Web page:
Newsmaker of the Year: No. 4, Jordan Spieth

By Golf Channel DigitalDecember 13, 2017, 1:00 pm

Dismissed because he’s supposedly too short off the tee, or not accurate enough with his irons, or just a streaky putter, Jordan Spieth is almost never the answer to the question of which top player, when he’s at his best, would win in a head-to-head match.

And yet here he is, at the age of 24, with 11 career wins and three majors, on a pace that compares favorably with the giants of the game. He might not possess the firepower of Dustin Johnson and Rory McIlroy, but since he burst onto the PGA Tour in 2013 he has all that matters – a better résumé.

Spieth took the next step in his development this year by becoming the Tour’s best iron player – and its most mentally tough.


Full list of 2017 Newsmakers of the Year


Just a great putter? Oh, puhleeze: He won three times despite putting statistics (42nd) that were his worst since his rookie year. Instead, he led the Tour in strokes gained-approach the green and this summer showed the discipline, golf IQ and bounce-back ability that makes him such a unique talent.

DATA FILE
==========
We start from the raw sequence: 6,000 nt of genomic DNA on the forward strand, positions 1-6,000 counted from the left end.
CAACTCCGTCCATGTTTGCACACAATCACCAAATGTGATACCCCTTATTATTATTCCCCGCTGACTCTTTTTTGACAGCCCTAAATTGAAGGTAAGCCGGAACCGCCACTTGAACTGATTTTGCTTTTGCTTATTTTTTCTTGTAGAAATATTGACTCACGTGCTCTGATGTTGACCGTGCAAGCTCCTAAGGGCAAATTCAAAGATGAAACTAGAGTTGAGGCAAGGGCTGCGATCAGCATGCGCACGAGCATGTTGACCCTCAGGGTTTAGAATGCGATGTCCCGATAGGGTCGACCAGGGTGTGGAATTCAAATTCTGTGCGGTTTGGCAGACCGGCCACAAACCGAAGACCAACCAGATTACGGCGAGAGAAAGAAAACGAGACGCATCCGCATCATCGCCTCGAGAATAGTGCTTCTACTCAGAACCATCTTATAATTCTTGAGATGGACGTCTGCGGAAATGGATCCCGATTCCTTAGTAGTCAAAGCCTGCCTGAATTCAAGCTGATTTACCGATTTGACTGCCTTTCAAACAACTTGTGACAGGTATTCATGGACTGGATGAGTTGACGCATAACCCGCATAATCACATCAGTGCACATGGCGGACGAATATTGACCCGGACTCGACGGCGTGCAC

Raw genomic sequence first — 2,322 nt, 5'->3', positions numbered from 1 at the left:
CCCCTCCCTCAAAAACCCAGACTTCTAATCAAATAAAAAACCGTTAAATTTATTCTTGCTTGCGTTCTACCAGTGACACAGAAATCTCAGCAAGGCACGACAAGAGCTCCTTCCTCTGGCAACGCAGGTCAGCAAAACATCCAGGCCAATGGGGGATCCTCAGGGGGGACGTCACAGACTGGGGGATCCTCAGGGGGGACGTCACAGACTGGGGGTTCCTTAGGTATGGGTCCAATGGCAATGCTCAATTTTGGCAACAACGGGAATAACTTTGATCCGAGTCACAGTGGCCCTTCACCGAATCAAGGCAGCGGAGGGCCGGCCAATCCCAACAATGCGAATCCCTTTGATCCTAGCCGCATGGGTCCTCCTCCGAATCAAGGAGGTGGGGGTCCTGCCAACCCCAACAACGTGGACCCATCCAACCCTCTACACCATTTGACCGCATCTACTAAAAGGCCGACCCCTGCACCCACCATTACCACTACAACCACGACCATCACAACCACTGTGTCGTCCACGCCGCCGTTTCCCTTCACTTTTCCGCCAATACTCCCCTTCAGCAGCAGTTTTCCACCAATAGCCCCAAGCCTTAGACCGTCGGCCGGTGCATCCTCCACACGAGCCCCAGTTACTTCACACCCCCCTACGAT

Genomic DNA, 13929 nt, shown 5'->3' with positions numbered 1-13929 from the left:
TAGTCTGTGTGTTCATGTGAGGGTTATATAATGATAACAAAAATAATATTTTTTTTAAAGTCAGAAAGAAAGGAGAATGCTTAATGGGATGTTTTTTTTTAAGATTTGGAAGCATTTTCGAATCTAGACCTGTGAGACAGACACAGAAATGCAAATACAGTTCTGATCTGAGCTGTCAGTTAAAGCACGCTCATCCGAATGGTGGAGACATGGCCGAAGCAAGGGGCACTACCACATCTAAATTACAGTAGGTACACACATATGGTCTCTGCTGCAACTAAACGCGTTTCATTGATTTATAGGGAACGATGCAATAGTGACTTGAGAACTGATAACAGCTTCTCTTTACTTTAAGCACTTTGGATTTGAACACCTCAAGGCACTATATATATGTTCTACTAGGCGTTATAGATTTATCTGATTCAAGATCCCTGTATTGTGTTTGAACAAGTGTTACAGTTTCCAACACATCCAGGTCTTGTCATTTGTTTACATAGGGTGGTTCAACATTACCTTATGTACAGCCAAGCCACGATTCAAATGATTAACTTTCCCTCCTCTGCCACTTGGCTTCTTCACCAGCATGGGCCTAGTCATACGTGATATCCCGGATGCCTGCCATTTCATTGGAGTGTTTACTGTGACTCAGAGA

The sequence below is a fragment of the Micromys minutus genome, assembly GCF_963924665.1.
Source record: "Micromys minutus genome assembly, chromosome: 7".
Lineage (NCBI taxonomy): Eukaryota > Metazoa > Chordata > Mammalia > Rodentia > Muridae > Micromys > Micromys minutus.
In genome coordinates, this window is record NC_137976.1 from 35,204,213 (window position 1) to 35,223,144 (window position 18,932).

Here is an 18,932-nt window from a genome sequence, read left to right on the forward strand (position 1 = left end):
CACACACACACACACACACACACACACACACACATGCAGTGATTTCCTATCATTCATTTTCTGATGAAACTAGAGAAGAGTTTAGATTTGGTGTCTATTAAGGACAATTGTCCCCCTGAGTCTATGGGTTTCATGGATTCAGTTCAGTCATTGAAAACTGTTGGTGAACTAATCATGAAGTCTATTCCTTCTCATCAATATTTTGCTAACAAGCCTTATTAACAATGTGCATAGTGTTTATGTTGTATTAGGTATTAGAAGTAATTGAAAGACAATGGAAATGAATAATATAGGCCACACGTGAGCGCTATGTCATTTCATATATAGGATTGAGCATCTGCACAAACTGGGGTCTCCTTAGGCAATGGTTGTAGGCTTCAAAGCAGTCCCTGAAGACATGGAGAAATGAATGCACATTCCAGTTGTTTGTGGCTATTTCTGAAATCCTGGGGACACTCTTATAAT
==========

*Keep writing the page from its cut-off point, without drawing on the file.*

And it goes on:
Even with his putter misbehaving, Spieth closed out the Travelers Championship by holing a bunker shot in the playoff, then, in perhaps an even bigger surprise, perfectly executed the player-caddie celebration, chest-bumping caddie Michael Greller. A few weeks later, sublime iron play carried him into the lead at Royal Birkdale, his first in a major since his epic collapse at the 2016 Masters.

Once again his trusty putter betrayed him, and by the time he arrived on the 13th tee, he was tied with Matt Kuchar. What happened next was the stuff of legend – a lengthy ruling, gutsy up-and-down, stuffed tee shot and go-get-that putt – that lifted Spieth to his third major title.